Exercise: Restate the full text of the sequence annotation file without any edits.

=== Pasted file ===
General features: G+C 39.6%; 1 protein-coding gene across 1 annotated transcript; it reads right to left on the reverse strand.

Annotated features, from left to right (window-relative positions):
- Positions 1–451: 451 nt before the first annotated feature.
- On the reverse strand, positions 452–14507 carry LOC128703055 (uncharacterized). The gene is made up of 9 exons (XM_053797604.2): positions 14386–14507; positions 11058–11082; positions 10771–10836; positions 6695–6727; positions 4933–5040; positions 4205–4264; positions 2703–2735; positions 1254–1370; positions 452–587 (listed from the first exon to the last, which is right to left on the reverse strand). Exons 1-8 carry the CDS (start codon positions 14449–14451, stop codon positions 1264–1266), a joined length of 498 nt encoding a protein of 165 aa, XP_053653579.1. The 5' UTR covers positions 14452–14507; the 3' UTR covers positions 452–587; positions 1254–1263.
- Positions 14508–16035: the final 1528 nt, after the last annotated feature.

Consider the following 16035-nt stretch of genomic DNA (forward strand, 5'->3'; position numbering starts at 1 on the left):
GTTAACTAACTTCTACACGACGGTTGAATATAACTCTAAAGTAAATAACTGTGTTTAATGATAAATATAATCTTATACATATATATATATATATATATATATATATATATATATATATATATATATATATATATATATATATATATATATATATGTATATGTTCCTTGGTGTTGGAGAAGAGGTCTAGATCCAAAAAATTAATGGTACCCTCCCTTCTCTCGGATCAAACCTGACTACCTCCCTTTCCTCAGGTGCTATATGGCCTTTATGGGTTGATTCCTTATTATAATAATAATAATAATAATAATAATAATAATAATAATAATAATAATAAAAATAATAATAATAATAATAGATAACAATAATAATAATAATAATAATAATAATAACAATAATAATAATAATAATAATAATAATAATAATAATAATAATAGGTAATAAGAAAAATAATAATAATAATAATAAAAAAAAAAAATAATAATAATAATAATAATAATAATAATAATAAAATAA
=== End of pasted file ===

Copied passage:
General features: G+C 39.6%; 1 protein-coding gene across 1 annotated transcript; it reads right to left on the reverse strand.

Annotated features, from left to right (window-relative positions):
- Positions 1–451: 451 nt before the first annotated feature.
- On the reverse strand, positions 452–14507 carry LOC128703055 (uncharacterized). The gene is made up of 9 exons (XM_053797604.2): positions 14386–14507; positions 11058–11082; positions 10771–10836; positions 6695–6727; positions 4933–5040; positions 4205–4264; positions 2703–2735; positions 1254–1370; positions 452–587 (listed from the first exon to the last, which is right to left on the reverse strand). Exons 1-8 carry the CDS (start codon positions 14449–14451, stop codon positions 1264–1266), a joined length of 498 nt encoding a protein of 165 aa, XP_053653579.1. The 5' UTR covers positions 14452–14507; the 3' UTR covers positions 452–587; positions 1254–1263.
- Positions 14508–16035: the final 1528 nt, after the last annotated feature.

Consider the following 16035-nt stretch of genomic DNA (forward strand, 5'->3'; position numbering starts at 1 on the left):
GTTAACTAACTTCTACACGACGGTTGAATATAACTCTAAAGTAAATAACTGTGTTTAATGATAAATATAATCTTATACATATATATATATATATATATATATATATATATATATATATATATATATATATATATATATATATATATATATATATGTATATGTTCCTTGGTGTTGGAGAAGAGGTCTAGATCCAAAAAATTAATGGTACCCTCCCTTCTCTCGGATCAAACCTGACTACCTCCCTTTCCTCAGGTGCTATATGGCCTTTATGGGTTGATTCCTTATTATAATAATAATAATAATAATAATAATAATAATAATAATAATAATAATAAAAATAATAATAATAATAATAGATAACAATAATAATAATAATAATAATAATAATAACAATAATAATAATAATAATAATAATAATAATAATAATAATAATAGGTAATAAGAAAAATAATAATAATAATAATAAAAAAAAAAAATAATAATAATAATAATAATAATAATAATAATAAAATAA